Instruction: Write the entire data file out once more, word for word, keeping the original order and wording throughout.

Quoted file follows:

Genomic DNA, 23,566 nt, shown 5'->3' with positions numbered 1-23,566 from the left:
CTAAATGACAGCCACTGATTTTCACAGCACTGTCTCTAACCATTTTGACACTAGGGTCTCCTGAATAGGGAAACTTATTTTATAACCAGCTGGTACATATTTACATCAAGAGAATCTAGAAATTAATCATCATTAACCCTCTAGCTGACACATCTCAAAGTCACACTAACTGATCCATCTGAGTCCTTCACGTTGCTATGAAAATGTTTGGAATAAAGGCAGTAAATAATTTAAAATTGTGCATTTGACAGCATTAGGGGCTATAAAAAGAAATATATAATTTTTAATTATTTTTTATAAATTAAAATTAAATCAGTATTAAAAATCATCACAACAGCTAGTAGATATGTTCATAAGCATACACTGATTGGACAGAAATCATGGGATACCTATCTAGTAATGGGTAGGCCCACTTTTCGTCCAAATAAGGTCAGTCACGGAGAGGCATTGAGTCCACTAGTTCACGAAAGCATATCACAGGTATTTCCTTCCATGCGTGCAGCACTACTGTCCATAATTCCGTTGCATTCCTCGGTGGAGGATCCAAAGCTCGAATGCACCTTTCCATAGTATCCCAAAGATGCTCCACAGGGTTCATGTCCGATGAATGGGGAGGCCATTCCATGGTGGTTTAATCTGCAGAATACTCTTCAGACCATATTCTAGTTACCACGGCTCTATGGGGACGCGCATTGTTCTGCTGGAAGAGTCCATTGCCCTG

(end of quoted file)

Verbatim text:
Genomic DNA, 23,566 nt, shown 5'->3' with positions numbered 1-23,566 from the left:
CTAAATGACAGCCACTGATTTTCACAGCACTGTCTCTAACCATTTTGACACTAGGGTCTCCTGAATAGGGAAACTTATTTTATAACCAGCTGGTACATATTTACATCAAGAGAATCTAGAAATTAATCATCATTAACCCTCTAGCTGACACATCTCAAAGTCACACTAACTGATCCATCTGAGTCCTTCACGTTGCTATGAAAATGTTTGGAATAAAGGCAGTAAATAATTTAAAATTGTGCATTTGACAGCATTAGGGGCTATAAAAAGAAATATATAATTTTTAATTATTTTTTATAAATTAAAATTAAATCAGTATTAAAAATCATCACAACAGCTAGTAGATATGTTCATAAGCATACACTGATTGGACAGAAATCATGGGATACCTATCTAGTAATGGGTAGGCCCACTTTTCGTCCAAATAAGGTCAGTCACGGAGAGGCATTGAGTCCACTAGTTCACGAAAGCATATCACAGGTATTTCCTTCCATGCGTGCAGCACTACTGTCCATAATTCCGTTGCATTCCTCGGTGGAGGATCCAAAGCTCGAATGCACCTTTCCATAGTATCCCAAAGATGCTCCACAGGGTTCATGTCCGATGAATGGGGAGGCCATTCCATGGTGGTTTAATCTGCAGAATACTCTTCAGACCATATTCTAGTTACCACGGCTCTATGGGGACGCGCATTGTTCTGCTGGAAGAGTCCATTGCCCTG